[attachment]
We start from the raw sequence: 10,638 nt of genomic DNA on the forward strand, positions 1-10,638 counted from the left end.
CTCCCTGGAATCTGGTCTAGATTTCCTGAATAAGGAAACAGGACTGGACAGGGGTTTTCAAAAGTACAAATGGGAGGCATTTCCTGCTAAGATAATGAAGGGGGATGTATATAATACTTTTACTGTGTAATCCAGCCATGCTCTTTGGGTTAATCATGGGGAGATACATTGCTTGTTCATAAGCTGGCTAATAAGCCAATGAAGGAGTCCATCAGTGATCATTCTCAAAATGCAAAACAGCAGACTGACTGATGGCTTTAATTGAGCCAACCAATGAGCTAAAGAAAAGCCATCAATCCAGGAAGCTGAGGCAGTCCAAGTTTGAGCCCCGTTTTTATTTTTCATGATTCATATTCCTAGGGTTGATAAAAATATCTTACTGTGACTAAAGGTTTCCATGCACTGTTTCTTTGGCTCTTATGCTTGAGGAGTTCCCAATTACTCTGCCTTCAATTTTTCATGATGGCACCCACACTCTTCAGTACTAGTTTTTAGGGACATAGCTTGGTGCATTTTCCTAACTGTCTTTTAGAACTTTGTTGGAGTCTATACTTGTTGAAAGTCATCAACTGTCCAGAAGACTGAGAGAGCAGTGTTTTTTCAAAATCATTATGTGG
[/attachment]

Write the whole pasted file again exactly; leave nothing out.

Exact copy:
We start from the raw sequence: 10,638 nt of genomic DNA on the forward strand, positions 1-10,638 counted from the left end.
CTCCCTGGAATCTGGTCTAGATTTCCTGAATAAGGAAACAGGACTGGACAGGGGTTTTCAAAAGTACAAATGGGAGGCATTTCCTGCTAAGATAATGAAGGGGGATGTATATAATACTTTTACTGTGTAATCCAGCCATGCTCTTTGGGTTAATCATGGGGAGATACATTGCTTGTTCATAAGCTGGCTAATAAGCCAATGAAGGAGTCCATCAGTGATCATTCTCAAAATGCAAAACAGCAGACTGACTGATGGCTTTAATTGAGCCAACCAATGAGCTAAAGAAAAGCCATCAATCCAGGAAGCTGAGGCAGTCCAAGTTTGAGCCCCGTTTTTATTTTTCATGATTCATATTCCTAGGGTTGATAAAAATATCTTACTGTGACTAAAGGTTTCCATGCACTGTTTCTTTGGCTCTTATGCTTGAGGAGTTCCCAATTACTCTGCCTTCAATTTTTCATGATGGCACCCACACTCTTCAGTACTAGTTTTTAGGGACATAGCTTGGTGCATTTTCCTAACTGTCTTTTAGAACTTTGTTGGAGTCTATACTTGTTGAAAGTCATCAACTGTCCAGAAGACTGAGAGAGCAGTGTTTTTTCAAAATCATTATGTGG